A default is said to have occurred when a part or whole of the amount of debt has become due and payable but the same has not been paid by the debtor. Such a default continues until it has been remedied or waived. While the Ordinance is unclear if a waiver has been granted to defaults in suspension period (two reasons, one- proceedings against personal guarantors can be initiated for defaults in the suspension period, suggesting defaults have not been waived per se but only CIRP initiation has been prohibited; two- definition of default has not been amended, granting a waiver), it does not even attempt to clarify if defaults that continue post the suspension period can be remedied. For instance, a CD defaults twice- first, for an installment of INR 75,00,000 in the suspension period (within Section 10A of the Code) which continues even once the suspension period is over, and, for another installment of INR 35,00,000 outside the suspension period (not within Section 10A). The default that occurred later (INR 35,00,000), alone is not sufficient to fulfill the threshold requirements for triggering the Code (i.e. INR 1 crore), but on combining both the defaults, the threshold is met. The question that arises herein is whether Section 10A will be attracted in cases of one-time default only or even to defaults that continue after the suspension period is over. Further, one wonders if the defaults can be combined to meet the threshold and trigger action. An absence of clarity in this regard makes the Ordinance confusing.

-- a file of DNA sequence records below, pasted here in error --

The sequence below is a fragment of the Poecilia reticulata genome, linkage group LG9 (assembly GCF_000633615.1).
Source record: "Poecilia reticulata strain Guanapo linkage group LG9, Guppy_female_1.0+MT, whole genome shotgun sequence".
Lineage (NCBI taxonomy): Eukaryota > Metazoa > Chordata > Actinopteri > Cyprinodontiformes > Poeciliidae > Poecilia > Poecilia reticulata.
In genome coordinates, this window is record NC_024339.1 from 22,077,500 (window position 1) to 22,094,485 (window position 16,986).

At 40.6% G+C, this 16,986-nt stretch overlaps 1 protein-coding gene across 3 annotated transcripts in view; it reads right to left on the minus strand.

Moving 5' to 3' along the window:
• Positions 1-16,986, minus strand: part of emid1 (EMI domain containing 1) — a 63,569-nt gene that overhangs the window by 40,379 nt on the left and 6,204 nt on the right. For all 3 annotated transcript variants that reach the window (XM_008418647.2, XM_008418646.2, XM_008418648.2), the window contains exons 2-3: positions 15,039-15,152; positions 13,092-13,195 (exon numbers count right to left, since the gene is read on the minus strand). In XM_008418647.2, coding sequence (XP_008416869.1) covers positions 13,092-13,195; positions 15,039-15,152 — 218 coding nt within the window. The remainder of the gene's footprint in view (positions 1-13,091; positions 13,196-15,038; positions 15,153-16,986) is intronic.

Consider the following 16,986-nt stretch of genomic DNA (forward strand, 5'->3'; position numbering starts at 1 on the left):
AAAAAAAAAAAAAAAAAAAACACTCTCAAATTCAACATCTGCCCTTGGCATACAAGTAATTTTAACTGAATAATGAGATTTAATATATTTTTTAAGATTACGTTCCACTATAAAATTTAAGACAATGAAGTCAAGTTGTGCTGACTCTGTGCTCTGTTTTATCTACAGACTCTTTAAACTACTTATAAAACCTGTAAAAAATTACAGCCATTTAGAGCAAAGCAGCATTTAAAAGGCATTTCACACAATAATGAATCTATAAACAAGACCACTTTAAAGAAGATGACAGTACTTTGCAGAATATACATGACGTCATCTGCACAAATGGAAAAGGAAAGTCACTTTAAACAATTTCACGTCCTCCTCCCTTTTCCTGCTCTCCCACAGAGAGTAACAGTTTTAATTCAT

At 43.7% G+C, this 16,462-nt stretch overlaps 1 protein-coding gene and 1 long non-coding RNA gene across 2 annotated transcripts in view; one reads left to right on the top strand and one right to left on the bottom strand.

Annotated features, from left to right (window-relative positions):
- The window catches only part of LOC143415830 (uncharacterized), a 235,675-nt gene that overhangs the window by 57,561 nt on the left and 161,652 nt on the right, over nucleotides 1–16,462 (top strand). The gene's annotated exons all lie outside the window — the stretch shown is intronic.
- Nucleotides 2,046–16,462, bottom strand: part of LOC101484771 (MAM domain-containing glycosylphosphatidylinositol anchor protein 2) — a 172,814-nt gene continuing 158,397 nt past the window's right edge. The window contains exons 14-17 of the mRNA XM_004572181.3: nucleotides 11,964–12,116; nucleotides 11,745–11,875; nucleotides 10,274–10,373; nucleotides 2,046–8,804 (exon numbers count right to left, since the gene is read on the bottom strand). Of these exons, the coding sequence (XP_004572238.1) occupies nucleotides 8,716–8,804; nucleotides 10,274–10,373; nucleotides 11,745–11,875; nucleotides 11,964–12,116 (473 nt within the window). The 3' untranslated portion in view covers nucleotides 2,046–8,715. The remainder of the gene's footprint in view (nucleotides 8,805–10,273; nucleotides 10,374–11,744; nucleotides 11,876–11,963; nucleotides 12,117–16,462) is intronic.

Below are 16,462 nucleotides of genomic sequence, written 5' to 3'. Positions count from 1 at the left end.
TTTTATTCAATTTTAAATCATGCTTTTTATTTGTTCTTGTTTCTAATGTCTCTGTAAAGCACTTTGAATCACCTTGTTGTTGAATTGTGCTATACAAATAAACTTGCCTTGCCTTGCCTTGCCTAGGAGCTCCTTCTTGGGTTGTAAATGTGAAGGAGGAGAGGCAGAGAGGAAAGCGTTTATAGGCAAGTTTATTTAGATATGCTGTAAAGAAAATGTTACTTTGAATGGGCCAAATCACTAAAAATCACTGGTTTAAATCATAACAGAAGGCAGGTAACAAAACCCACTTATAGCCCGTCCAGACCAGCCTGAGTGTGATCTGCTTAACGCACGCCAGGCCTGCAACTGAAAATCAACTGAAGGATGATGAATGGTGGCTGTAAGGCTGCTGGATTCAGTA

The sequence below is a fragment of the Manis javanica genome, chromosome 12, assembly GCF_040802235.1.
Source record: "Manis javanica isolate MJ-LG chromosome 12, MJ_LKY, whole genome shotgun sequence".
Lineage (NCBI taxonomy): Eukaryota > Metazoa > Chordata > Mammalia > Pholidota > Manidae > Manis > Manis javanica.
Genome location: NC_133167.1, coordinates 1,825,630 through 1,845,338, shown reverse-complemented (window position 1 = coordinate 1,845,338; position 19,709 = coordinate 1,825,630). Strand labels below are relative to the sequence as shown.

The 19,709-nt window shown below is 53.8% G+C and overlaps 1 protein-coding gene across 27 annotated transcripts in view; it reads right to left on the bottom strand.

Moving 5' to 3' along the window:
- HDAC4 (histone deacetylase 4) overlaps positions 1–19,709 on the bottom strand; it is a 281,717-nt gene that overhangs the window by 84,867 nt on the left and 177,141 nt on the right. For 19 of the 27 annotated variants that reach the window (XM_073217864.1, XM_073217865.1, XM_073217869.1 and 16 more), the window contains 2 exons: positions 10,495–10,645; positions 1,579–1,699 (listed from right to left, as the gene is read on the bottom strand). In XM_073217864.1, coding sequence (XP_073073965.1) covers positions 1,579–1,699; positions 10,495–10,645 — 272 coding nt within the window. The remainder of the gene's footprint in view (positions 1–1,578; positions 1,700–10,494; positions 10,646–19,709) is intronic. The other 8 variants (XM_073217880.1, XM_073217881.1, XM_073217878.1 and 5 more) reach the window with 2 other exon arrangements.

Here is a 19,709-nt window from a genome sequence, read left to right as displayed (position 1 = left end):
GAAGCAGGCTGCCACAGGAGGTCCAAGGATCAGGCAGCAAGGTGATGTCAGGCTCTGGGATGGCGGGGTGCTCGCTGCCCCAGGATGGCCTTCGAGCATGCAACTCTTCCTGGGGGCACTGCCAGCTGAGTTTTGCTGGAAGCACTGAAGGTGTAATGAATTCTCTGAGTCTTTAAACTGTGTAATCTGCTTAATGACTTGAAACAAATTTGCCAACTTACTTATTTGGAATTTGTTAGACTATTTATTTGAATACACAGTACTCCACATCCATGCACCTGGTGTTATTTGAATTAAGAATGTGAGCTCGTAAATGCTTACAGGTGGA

Considering another example, if a CD defaults in payment of multiple installments of INR 50,00,000 (two defaults of INR 25,00,000 each over 2 months) before 25 March 2020 and again defaults on other installment payments of INR 50,00,000 (2 defaults of INR 25,00,000 each over 2 months), but the latter default happen in the suspension period and the former defaults continue throughout the suspension period, will such CD be in a position to defend the initiation of CIRP for the former defaults by relying on the Ordinance?